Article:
I was an American Studies major in college. It was a true liberal arts experience, and I chose it because of the unique way I was able to create my own course of study. I was allowed to pick and choose any course from any department so long as it reflected a part of the American experience (or, so long as I could, at the end, compare it to the American experience.) I loved this freedom!
After experimenting with Poly Sci., Econ., and straight up history, I gradually found myself taking more and more art history and literature classes. Among these I took a class that examined which American poets best fit Emersons discription of ‘The Great American Poet‘.
It seemed to me that my teacher was partial to Emily Dickinson, and really disliked Walt Whitman, and so for our final essay I argued that Dickinson was the quintessential American Poet. I got an A. I also got a haunting guilt trip. I fell in love with Whitman’s poetry, and have always felt bad that I sold him out for a grade.
In honor of National Poetry Month this April, I will share some of my favorite poems from Whitman. In particular, I LOVElovelovelovelove this one from ‘Leaves of Grass’:
180. When I heard the Learn’d Astronomer
WHEN I heard the learn’d astronomer;
When the proofs, the figures, were ranged in columns before me;
When I was shown the charts and the diagrams, to add, divide, and measure them;
When I, sitting, heard the astronomer, where he lectured with much applause in the lecture-room,
How soon, unaccountable, I became tired and sick;
Till rising and gliding out, I wander’d off by myself,
In the mystical moist night-air, and from time to time,
Look’d up in perfect silence at the stars.
I had always thought, especially in elementary & high school, “it would be so much better if I could have a connection and experience FIRST, and then learn about it later!” Turns out, I was right. Little did I know that there was a whole philosophy of education that revolved around this sentiment, and that one day I’d be doing it. While the decision to unschool was radical, it was made easy because I had Whitman’s poetry rattling around in my head, and quotes like this:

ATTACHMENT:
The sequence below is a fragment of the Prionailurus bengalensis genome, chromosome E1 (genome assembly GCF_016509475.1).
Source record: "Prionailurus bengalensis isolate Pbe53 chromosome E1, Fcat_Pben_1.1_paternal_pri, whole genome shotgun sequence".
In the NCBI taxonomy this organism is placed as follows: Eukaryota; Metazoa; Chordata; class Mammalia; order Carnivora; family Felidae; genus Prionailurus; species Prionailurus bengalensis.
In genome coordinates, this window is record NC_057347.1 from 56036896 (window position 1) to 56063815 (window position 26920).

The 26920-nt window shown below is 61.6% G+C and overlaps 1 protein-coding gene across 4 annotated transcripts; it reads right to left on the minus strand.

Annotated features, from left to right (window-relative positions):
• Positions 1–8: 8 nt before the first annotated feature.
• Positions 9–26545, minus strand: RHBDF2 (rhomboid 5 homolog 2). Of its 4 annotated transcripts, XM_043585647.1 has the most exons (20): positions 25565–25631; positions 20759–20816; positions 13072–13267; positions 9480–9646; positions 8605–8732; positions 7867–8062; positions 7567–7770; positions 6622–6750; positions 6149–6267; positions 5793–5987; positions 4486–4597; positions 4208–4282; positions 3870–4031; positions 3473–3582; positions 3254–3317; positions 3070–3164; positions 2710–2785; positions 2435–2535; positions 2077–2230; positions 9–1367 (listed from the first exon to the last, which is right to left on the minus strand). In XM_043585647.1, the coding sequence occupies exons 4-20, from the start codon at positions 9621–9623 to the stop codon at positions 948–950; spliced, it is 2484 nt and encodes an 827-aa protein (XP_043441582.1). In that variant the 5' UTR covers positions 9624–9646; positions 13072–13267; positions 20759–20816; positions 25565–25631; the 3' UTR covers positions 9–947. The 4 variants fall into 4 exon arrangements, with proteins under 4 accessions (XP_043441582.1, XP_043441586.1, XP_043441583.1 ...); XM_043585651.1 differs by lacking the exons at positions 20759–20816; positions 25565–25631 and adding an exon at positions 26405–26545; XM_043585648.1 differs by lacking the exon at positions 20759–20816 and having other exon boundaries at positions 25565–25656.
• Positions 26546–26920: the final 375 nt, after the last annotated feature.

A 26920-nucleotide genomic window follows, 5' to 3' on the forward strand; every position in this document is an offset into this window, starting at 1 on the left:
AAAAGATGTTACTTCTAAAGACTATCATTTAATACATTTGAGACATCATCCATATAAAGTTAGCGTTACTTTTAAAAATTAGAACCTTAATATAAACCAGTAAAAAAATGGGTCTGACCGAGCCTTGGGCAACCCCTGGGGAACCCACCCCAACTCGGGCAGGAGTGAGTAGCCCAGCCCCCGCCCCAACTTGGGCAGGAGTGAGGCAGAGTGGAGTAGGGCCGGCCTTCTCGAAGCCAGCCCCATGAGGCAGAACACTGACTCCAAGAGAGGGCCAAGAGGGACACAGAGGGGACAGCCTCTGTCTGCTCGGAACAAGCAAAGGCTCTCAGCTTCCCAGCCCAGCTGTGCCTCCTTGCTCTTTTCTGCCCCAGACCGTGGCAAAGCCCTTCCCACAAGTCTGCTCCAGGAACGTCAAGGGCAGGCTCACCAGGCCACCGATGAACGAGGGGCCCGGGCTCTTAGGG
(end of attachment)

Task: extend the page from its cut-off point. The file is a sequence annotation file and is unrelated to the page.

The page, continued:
“Now I see the secret of the making of the best persons. It is to grow in the open air and to eat and sleep with the earth.”
Song of the Open Road
8. Beginning my Studies
BEGINNING my studies, the first step pleas’d me so much,
The mere fact, consciousness—these forms—the power of motion,
The least insect or animal—the senses—eyesight—love;
The first step, I say, aw’d me and pleas’d me so much,
I have hardly gone, and hardly wish’d to go, any farther,
But stop and loiter all the time, to sing it in extatic songs.
And that there is no flaw or vacuum in the amount of the truth—but that all is truth without exception;
And henceforth I will go celebrate anything I see or am,
And sing and laugh, and deny nothing.
—150. All is Truth
and another one of my all time favorites:
THERE was a child went forth every day;
And the first object he look’d upon, that object he became;
And that object became part of him for the day, or a certain part of the day, or for many years, or stretching cycles of years.
…(insert long catalogue of wonderously insignificant things that make up the life of a child)
The doubts of day-time and the doubts of night-time—the curious whether and how,
Whether that which appears so is so, or is it all flashes and specks?
…(another catalogue of what a child sees during a day)
The hurrying tumbling waves, quick-broken crests, slapping,
The strata of color’d clouds, the long bar of maroon-tint, away solitary by itself—the spread of purity it lies motionless in,
The horizon’s edge, the flying sea-crow, the fragrance of salt marsh and shore mud;
These became part of that child who went forth every day, and who now goes, and will always go forth every day.”
—103. There was a Child went Forth
In ‘Leaves of Grass’, Whitman wrote,
73. Full of Life, Now
FULL of life, now, compact, visible,
I, forty years old the Eighty-third Year of The States,
To one a century hence, or any number of centuries hence,
To you, yet unborn, these, seeking you.
When you read these, I, that was visible, am become invisible;
Now it is you, compact, visible, realizing my poems, seeking me;
Fancying how happy you were, if I could be with you, and become your comrade;
Be it as if I were with you. (Be not too certain but I am now with you.)
And that’s the beauty of poetry. Sometimes when I see my kids scrambling over rocks at the creek, running through a field of flowers, discussing which birds are outside our window, painting still life, racing bikes, sleeping out under the stars and identifying constellations…sometimes I think of a random verse of Whitman and feel for a second like he is, indeed, here.
And then I think, “Sorry Walt, for selling you out for an A. You know I love you best.”